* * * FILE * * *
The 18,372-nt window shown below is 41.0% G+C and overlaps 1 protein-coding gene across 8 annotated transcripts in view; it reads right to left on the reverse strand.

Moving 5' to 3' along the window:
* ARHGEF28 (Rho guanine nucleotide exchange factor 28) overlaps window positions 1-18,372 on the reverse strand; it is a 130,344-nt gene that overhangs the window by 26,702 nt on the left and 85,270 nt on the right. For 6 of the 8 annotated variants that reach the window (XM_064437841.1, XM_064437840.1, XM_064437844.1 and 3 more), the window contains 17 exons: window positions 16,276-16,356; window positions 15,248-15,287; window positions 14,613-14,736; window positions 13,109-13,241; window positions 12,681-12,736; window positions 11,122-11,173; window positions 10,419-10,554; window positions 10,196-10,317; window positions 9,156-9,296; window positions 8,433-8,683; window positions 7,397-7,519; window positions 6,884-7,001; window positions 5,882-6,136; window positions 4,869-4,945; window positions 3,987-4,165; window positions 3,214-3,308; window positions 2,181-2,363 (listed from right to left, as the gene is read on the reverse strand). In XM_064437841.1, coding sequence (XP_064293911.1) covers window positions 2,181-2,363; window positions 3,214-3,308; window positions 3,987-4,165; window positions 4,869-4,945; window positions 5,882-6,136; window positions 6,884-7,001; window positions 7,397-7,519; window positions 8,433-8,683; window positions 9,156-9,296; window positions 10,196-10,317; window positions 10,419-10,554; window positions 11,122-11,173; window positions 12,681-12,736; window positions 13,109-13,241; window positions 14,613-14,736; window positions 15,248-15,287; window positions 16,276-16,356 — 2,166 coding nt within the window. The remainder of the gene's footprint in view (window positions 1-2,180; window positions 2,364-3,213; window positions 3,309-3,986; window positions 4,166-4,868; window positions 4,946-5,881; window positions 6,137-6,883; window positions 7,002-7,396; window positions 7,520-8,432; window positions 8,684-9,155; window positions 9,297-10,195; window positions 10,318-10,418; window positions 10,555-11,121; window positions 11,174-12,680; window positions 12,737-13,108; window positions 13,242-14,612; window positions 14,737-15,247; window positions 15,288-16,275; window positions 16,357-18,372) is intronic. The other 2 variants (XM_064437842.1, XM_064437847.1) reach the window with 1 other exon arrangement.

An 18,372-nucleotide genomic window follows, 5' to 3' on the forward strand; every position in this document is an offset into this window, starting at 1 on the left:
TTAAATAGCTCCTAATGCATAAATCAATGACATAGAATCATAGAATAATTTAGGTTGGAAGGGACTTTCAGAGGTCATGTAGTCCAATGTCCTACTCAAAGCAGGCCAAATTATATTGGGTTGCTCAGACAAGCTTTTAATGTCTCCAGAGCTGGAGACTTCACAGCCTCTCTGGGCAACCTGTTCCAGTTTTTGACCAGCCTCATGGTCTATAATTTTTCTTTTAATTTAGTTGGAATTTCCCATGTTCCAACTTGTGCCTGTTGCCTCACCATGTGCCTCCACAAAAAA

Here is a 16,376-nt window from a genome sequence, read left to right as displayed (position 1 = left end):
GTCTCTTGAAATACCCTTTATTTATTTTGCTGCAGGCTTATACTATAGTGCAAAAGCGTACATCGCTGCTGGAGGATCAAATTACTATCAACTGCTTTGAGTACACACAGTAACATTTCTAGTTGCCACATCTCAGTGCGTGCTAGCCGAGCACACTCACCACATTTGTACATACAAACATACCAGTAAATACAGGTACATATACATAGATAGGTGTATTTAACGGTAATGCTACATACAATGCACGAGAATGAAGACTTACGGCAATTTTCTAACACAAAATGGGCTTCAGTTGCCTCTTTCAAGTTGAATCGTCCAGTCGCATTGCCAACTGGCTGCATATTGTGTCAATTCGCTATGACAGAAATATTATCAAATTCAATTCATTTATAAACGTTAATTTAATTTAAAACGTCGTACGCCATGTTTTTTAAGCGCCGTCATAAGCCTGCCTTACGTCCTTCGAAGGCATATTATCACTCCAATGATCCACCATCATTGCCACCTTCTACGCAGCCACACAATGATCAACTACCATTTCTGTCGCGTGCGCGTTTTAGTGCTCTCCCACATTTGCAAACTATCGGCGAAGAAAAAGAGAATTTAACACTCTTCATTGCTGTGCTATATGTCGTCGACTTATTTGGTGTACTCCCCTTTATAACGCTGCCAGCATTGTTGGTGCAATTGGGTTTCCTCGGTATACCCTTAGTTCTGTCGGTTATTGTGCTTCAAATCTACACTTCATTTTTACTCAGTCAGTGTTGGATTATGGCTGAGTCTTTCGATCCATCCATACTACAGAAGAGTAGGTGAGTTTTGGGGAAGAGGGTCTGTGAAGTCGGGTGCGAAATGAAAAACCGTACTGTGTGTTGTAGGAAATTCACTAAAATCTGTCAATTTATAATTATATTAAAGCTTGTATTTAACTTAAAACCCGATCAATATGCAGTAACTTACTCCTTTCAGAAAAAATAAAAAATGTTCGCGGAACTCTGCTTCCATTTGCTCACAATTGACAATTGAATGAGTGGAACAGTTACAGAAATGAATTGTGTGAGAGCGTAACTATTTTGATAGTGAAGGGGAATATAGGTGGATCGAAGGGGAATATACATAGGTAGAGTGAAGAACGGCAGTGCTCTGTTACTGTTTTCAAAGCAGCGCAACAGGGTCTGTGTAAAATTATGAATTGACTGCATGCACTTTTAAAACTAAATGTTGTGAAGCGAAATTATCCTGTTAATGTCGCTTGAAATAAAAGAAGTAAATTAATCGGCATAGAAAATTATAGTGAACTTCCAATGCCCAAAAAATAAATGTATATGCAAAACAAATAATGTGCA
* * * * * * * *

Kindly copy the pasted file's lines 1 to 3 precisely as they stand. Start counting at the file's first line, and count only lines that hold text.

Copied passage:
The 18,372-nt window shown below is 41.0% G+C and overlaps 1 protein-coding gene across 8 annotated transcripts in view; it reads right to left on the reverse strand.

Moving 5' to 3' along the window:
* ARHGEF28 (Rho guanine nucleotide exchange factor 28) overlaps window positions 1-18,372 on the reverse strand; it is a 130,344-nt gene that overhangs the window by 26,702 nt on the left and 85,270 nt on the right. For 6 of the 8 annotated variants that reach the window (XM_064437841.1, XM_064437840.1, XM_064437844.1 and 3 more), the window contains 17 exons: window positions 16,276-16,356; window positions 15,248-15,287; window positions 14,613-14,736; window positions 13,109-13,241; window positions 12,681-12,736; window positions 11,122-11,173; window positions 10,419-10,554; window positions 10,196-10,317; window positions 9,156-9,296; window positions 8,433-8,683; window positions 7,397-7,519; window positions 6,884-7,001; window positions 5,882-6,136; window positions 4,869-4,945; window positions 3,987-4,165; window positions 3,214-3,308; window positions 2,181-2,363 (listed from right to left, as the gene is read on the reverse strand). In XM_064437841.1, coding sequence (XP_064293911.1) covers window positions 2,181-2,363; window positions 3,214-3,308; window positions 3,987-4,165; window positions 4,869-4,945; window positions 5,882-6,136; window positions 6,884-7,001; window positions 7,397-7,519; window positions 8,433-8,683; window positions 9,156-9,296; window positions 10,196-10,317; window positions 10,419-10,554; window positions 11,122-11,173; window positions 12,681-12,736; window positions 13,109-13,241; window positions 14,613-14,736; window positions 15,248-15,287; window positions 16,276-16,356 — 2,166 coding nt within the window. The remainder of the gene's footprint in view (window positions 1-2,180; window positions 2,364-3,213; window positions 3,309-3,986; window positions 4,166-4,868; window positions 4,946-5,881; window positions 6,137-6,883; window positions 7,002-7,396; window positions 7,520-8,432; window positions 8,684-9,155; window positions 9,297-10,195; window positions 10,318-10,418; window positions 10,555-11,121; window positions 11,174-12,680; window positions 12,737-13,108; window positions 13,242-14,612; window positions 14,737-15,247; window positions 15,288-16,275; window positions 16,357-18,372) is intronic. The other 2 variants (XM_064437842.1, XM_064437847.1) reach the window with 1 other exon arrangement.